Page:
Is a “Bonus Room” on Top of a Detached Garage Covered Under my Dwelling Coverage?

J. Ryan Fowler | Property Insurance Coverage Law Blog | February 3, 2019

I am often asked questions about how a detached apartment/game room/pool house/guest house is covered under a homeowner’s policy. The answer is dependent on the policy language, the case law in the jurisdiction of the claim, and the specifics of the structure.

Recently the Idaho Supreme Court examined the issue in relation to a “bonus room” on top of a garage. In McFarland v. Liberty Insurance Corporation,1 the insureds owned a vacation property in Garden Valley, Idaho. The property had three separate structures on the property insured by Liberty a home, a detached garage with an upstairs “bonus room,” and a pump house containing a geothermal well.

A radiant heater in the bonus room failed causing geothermal water to pour out. A continuous flow of hot water soaked the walls and floors of the bonus room and the garage below. Because the property was unoccupied at the time, the McFarlands did not discover the running water for about two days. Upon discovery of this situation, the McFarlands promptly shut off the water and filed a claim with Liberty. Water damage destroyed both physical components of the garage structure (drywall, doors, overhead garage doors, plumbing and electrical components) as well as the McFarlands’ personal property (a queen bed, leather sofa, ping-pong table, desk, bookshelf, etc.).

After the McFarlands filed a claim, Liberty stated that the damage was covered under the policy. Without objection from Liberty, the McFarlands contracted with a water-remediation company for a remediation plan and equipment. Around three weeks after the McFarlands reported the damage, Liberty had paid $10,261.14 to the water-remediation company and $13,206.26 to the McFarlands. The McFarlands’ out-of-pocket costs for the remediation of the structural damage—not including personal property—was $30,075.91.

The policy provided two types of coverage for structures:

  1. “Dwelling Coverage” provided up to $188,500 in coverage for “the dwelling on the ‘residence premises’. . . including structures attached to the dwelling . . .” and
  2. “Other Structures Coverage” provided up to $22,350 for “other structures on the ‘residence premises’ set apart from the dwelling by clear space.”

Liberty paid out a total of $23,467.50 – the policy limits under the Other Structures Coverage. The insureds filed suit alleging various claims including breach of contract based on Liberty’s interpretation of the policy. The parties filed cross motions for summary judgment on the issue of whether the damage fell under the Dwelling Coverage or the Other Structures Coverage.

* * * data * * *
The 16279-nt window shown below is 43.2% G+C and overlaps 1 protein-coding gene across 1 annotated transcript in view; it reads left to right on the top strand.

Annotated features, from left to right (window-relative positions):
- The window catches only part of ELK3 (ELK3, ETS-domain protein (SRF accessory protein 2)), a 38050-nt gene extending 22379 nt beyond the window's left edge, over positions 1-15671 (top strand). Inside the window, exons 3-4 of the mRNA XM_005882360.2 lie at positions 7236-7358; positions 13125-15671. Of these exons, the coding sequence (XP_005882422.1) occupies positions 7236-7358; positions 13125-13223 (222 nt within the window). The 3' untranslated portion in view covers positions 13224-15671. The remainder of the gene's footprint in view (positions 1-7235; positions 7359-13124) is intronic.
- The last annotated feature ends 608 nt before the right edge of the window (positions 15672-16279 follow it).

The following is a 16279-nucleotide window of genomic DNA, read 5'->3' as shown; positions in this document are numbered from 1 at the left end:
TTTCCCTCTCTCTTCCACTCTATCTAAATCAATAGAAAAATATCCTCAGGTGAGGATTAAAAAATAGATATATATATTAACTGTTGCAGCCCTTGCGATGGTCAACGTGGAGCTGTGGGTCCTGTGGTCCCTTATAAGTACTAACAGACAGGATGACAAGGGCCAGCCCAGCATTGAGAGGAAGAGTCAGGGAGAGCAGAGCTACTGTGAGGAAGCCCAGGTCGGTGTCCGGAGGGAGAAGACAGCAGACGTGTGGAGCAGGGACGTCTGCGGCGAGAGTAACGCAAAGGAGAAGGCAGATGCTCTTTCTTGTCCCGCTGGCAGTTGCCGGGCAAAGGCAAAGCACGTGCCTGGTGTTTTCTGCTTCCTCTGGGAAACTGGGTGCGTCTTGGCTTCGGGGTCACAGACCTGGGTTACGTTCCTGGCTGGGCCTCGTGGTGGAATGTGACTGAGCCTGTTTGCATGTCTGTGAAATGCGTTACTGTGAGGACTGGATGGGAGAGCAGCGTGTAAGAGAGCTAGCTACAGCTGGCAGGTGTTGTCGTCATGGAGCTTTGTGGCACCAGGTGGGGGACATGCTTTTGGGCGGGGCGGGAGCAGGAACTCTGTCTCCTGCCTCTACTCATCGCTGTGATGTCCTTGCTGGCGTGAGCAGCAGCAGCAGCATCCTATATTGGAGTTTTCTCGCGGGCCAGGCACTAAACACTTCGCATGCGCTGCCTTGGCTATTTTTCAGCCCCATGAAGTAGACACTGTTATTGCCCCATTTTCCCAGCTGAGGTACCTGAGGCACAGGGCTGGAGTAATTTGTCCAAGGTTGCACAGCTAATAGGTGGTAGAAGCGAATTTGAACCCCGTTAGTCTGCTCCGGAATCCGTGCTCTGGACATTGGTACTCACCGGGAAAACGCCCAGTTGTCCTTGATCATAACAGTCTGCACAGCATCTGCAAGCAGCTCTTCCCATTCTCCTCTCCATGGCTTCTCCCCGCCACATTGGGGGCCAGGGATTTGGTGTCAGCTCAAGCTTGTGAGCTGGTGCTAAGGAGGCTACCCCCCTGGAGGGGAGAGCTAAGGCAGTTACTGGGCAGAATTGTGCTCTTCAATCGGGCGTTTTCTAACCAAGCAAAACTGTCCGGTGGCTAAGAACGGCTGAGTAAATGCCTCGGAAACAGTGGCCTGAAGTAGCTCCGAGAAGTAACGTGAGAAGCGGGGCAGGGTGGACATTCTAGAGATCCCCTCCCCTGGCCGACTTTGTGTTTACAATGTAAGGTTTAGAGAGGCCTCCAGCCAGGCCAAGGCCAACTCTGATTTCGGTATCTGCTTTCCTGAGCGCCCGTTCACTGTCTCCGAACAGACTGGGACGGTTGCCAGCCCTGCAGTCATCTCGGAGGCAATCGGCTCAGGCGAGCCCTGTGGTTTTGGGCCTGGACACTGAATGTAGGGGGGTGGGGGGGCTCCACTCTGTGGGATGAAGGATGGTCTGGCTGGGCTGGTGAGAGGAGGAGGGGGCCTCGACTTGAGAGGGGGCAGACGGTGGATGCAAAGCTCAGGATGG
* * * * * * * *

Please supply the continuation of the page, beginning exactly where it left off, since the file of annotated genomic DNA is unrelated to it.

The court held that an ambiguity existed in the McFarlands’ policy because the policy failed to define the term “dwelling” and the term is reasonably subject to differing interpretations. The court focused on the fact that the term dwelling was not defined and pointed out that the policy demarcates the term’s possible meaning by reference and description. The Dwelling Coverage stated “[t]he dwelling on the ‘residence premises’ shown in the Declarations, including structures attached to the dwelling.” The policy defined “residence premises” as “[t]he one family dwelling, other structures, and grounds . . . where you reside and which is shown as the ‘residence premises’ in the Declarations.” But the Declarations did not contain a description of the dwelling or the residence premises, only the property’s street address.

After the court held that the term “dwelling” was ambiguous it construed the term in favor of the insureds based on prior case law stating that “[a]ny ambiguities should be resolved in favor of the insured, and where language may be given two meanings, one of which permits recovery while the other does not, the policy should be given the construction most favorable to the insured.”2

In this case the insureds bonus room above the garage was covered under the dwelling coverage of their policy due to the policy language.
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1 McFarland v. Liberty Ins. Corp., Docket No. 45781 (Id. Jan. 30, 2019).
2 Cherry v. Coregis Ins. Co., 146 Idaho 882, 884, 204 P.3d 522, 524 (2009) (citing Foremost Ins. Co. v. Putzier, 102 Idaho 138, 142, 627 P.2d 317, 321 (1981)).